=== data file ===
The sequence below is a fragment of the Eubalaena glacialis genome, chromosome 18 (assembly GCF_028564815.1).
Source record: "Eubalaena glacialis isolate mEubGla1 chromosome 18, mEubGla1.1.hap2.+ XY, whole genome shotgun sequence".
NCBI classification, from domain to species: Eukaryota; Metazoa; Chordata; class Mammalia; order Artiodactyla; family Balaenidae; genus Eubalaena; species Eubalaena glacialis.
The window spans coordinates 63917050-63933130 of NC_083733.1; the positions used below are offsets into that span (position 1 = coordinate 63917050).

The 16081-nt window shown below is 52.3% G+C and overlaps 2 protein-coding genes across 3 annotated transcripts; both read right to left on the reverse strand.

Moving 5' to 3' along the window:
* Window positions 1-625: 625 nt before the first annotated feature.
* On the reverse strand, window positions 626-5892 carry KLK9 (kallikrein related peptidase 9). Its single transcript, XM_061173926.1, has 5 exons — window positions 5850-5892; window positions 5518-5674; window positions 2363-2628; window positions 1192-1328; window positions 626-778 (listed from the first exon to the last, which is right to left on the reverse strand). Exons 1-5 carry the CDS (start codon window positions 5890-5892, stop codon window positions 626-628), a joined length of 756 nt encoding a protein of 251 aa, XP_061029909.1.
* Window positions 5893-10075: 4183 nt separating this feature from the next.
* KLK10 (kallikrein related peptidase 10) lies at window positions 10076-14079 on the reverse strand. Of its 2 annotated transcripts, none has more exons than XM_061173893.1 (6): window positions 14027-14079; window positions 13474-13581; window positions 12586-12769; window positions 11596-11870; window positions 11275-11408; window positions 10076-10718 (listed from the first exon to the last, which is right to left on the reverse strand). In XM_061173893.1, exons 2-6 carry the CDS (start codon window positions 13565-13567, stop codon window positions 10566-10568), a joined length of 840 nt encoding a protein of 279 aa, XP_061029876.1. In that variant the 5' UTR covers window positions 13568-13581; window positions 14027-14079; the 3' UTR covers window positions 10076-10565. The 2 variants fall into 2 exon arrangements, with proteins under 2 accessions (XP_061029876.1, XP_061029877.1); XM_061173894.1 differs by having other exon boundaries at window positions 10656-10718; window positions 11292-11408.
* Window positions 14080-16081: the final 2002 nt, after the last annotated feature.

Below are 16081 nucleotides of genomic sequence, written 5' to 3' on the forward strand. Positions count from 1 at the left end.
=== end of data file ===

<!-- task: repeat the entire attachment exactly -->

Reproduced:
The sequence below is a fragment of the Eubalaena glacialis genome, chromosome 18 (assembly GCF_028564815.1).
Source record: "Eubalaena glacialis isolate mEubGla1 chromosome 18, mEubGla1.1.hap2.+ XY, whole genome shotgun sequence".
NCBI classification, from domain to species: Eukaryota; Metazoa; Chordata; class Mammalia; order Artiodactyla; family Balaenidae; genus Eubalaena; species Eubalaena glacialis.
The window spans coordinates 63917050-63933130 of NC_083733.1; the positions used below are offsets into that span (position 1 = coordinate 63917050).

The 16081-nt window shown below is 52.3% G+C and overlaps 2 protein-coding genes across 3 annotated transcripts; both read right to left on the reverse strand.

Moving 5' to 3' along the window:
* Window positions 1-625: 625 nt before the first annotated feature.
* On the reverse strand, window positions 626-5892 carry KLK9 (kallikrein related peptidase 9). Its single transcript, XM_061173926.1, has 5 exons — window positions 5850-5892; window positions 5518-5674; window positions 2363-2628; window positions 1192-1328; window positions 626-778 (listed from the first exon to the last, which is right to left on the reverse strand). Exons 1-5 carry the CDS (start codon window positions 5890-5892, stop codon window positions 626-628), a joined length of 756 nt encoding a protein of 251 aa, XP_061029909.1.
* Window positions 5893-10075: 4183 nt separating this feature from the next.
* KLK10 (kallikrein related peptidase 10) lies at window positions 10076-14079 on the reverse strand. Of its 2 annotated transcripts, none has more exons than XM_061173893.1 (6): window positions 14027-14079; window positions 13474-13581; window positions 12586-12769; window positions 11596-11870; window positions 11275-11408; window positions 10076-10718 (listed from the first exon to the last, which is right to left on the reverse strand). In XM_061173893.1, exons 2-6 carry the CDS (start codon window positions 13565-13567, stop codon window positions 10566-10568), a joined length of 840 nt encoding a protein of 279 aa, XP_061029876.1. In that variant the 5' UTR covers window positions 13568-13581; window positions 14027-14079; the 3' UTR covers window positions 10076-10565. The 2 variants fall into 2 exon arrangements, with proteins under 2 accessions (XP_061029876.1, XP_061029877.1); XM_061173894.1 differs by having other exon boundaries at window positions 10656-10718; window positions 11292-11408.
* Window positions 14080-16081: the final 2002 nt, after the last annotated feature.

Below are 16081 nucleotides of genomic sequence, written 5' to 3' on the forward strand. Positions count from 1 at the left end.